Though not a traditional steakhouse, this chic Larimer Square eatery does one thing exceptionally well: French fare. Tucked underneath a canopy of twinkle lights, the bistro offers an impressive array of French fare including steak frites, undoubtedly a menu staple whether dining in Paris or Denver. Alongside traditional frites with an aioli dipping sauce, choose your steak cooked in one of three different preparation styles: Classique, with a simple béarnaise, Au Poivre, a green peppercorn sauce, and Roquefort, a port reduction.
In 1937, the Bastien family purchased the Moon Drive Inn, which sits today as a retro steakhouse known for its cold martinis and stick-to-your-ribs steak dinners. The signature dish on Bastien's menu is its famous New York Sugar Steak, coated with a brown sugar-based herb rub before it hits the grill. The sugar creates a hard, brulée-like shell on the outside of the steak, lending a crispier crust without sweetening the meat.
In contrast to the Rat Pack-era vibe in the sunken bar and circular dining room, Bastien’s offers a menu full of the unconventional: starters include crispy-fried lasagna bites and Tabasco-grilled shrimp while steak preparations range from Steak David with Cajun béarnaise with grilled shrimp to the “tenderloin tryst style” served with Balsamic reduction, béarnaise gorgonzola and pistachios. Whether you’re craving porterhouses, filet or a juicy T-bone, you’ll find it at one of the much abuzz steakhouses in the Mile High City.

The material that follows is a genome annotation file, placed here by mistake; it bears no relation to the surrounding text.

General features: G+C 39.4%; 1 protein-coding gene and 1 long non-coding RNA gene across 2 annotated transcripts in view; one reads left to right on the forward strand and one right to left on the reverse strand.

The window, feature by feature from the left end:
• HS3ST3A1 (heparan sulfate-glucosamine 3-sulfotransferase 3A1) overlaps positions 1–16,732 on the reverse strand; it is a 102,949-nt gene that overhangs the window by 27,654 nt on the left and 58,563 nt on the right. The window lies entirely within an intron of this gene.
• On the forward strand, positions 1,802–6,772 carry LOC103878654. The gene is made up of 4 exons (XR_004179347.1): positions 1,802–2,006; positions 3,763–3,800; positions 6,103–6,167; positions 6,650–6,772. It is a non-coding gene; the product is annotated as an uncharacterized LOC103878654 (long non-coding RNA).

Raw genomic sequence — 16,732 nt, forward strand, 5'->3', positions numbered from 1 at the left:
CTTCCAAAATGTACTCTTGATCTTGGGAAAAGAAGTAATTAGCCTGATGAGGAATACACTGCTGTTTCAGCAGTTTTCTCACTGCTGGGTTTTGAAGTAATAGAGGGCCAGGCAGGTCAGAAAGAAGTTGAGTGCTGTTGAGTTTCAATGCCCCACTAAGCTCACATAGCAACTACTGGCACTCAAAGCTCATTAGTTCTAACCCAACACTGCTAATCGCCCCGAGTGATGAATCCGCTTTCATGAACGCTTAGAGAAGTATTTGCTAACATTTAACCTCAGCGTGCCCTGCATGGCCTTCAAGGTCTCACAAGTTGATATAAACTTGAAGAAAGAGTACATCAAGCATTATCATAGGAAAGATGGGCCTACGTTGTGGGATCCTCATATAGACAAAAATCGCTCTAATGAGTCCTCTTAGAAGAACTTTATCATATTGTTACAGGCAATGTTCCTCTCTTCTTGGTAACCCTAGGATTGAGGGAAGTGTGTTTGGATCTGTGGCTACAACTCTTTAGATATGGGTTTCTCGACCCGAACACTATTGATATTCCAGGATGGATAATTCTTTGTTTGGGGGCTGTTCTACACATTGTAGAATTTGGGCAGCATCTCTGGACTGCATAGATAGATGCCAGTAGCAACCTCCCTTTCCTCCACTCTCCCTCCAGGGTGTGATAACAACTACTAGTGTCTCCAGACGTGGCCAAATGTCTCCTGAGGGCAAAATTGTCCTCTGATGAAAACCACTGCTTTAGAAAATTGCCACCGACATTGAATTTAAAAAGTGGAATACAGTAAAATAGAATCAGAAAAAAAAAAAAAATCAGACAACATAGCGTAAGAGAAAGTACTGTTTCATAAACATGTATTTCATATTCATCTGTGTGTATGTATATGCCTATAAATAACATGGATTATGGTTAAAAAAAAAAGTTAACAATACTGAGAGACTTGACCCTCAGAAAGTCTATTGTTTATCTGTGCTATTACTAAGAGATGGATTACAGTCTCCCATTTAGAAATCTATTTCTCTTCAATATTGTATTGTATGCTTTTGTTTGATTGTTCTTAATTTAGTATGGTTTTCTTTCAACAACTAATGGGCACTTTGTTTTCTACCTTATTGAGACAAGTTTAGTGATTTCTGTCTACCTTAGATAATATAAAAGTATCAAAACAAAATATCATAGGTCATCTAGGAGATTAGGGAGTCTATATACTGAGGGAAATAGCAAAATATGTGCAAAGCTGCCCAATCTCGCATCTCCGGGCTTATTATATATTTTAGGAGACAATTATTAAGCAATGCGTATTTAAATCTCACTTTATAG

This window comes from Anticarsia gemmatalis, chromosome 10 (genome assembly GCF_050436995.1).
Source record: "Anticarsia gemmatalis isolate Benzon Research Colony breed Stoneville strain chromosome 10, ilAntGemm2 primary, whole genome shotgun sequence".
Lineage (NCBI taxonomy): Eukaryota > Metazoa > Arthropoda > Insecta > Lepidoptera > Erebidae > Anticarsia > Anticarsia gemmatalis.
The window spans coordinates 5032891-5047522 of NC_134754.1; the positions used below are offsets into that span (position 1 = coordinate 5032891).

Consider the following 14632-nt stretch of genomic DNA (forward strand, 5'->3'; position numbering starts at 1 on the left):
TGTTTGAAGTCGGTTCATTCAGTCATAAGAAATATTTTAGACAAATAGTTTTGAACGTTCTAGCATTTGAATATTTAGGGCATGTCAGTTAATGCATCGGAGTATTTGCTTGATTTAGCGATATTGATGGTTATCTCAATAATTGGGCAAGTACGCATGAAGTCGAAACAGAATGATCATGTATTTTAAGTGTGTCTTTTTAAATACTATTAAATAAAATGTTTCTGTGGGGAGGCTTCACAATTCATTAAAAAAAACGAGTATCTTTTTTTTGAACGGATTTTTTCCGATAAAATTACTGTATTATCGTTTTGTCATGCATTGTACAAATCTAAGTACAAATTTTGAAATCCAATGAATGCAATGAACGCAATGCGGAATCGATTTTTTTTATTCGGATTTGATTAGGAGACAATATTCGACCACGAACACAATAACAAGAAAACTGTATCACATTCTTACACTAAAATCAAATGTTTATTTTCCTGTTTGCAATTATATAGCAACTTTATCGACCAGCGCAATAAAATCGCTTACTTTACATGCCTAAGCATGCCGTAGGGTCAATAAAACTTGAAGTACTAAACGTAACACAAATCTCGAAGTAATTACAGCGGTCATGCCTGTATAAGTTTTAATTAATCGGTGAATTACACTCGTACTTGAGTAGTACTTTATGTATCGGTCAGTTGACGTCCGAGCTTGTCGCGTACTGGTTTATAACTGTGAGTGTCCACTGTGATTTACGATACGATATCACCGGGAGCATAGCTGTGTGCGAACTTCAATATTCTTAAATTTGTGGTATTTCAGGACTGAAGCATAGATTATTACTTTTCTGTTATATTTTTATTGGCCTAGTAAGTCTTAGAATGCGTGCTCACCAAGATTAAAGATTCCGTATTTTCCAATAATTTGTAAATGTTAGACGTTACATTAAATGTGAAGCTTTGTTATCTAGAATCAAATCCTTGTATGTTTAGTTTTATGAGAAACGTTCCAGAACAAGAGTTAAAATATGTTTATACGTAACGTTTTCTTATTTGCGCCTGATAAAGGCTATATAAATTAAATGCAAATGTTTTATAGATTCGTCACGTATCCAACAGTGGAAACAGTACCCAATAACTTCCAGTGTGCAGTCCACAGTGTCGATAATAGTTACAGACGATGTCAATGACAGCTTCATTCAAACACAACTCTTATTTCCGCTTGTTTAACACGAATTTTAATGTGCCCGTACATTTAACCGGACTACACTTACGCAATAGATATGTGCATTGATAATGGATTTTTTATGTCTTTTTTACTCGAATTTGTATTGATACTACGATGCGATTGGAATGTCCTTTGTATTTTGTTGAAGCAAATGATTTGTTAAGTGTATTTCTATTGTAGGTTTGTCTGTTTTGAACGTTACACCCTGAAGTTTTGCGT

Diners seeking a classic, fine dining experience with local, seasonal on some of the city’s most distinct flavors. Should reserve a table at LoDo’s second-floor spot. Executive chef Jonas Halstead gives classic French fare a decidedly modern twist, using molecular gastronomy and frequently, ingredients from local producers.
The first restaurant certified for “sous vide,” a classic French cooking technique that involves vacuum sealing the food and placing it in 127-degree water for hours, the menu restaurant strives to keep its innovative reputation. Begin your meal with
The Capital Grille
The slick, upscale restaurant might carry the stigma that a lot of chain restaurants bear, but the meal you’ll experience certainly falls outside of ordinary. Cap Grille’s servers tend to be well-versed industry professionals who know the menu and wine list inside and out. Expect cold martinis, fresh seafood, carefully plated iceberg wedge and Caesar salads and of course, well aged, precisely cut and carefully prepared steaks.
Go decadent with a bone-in Kona crusted dry aged sirloin topped with shallot butter or seared tenderloin with butter poached lobster tails. Side dishes are portioned for sharing and spot on: slightly earthy cream spinach, lobster macaroni and cheese, and potatoes au gratin that are crispy, hot and rich. Go big at dessert with a flourless chocolate cake or cheesecake with fresh berries and a crispy brulee topping.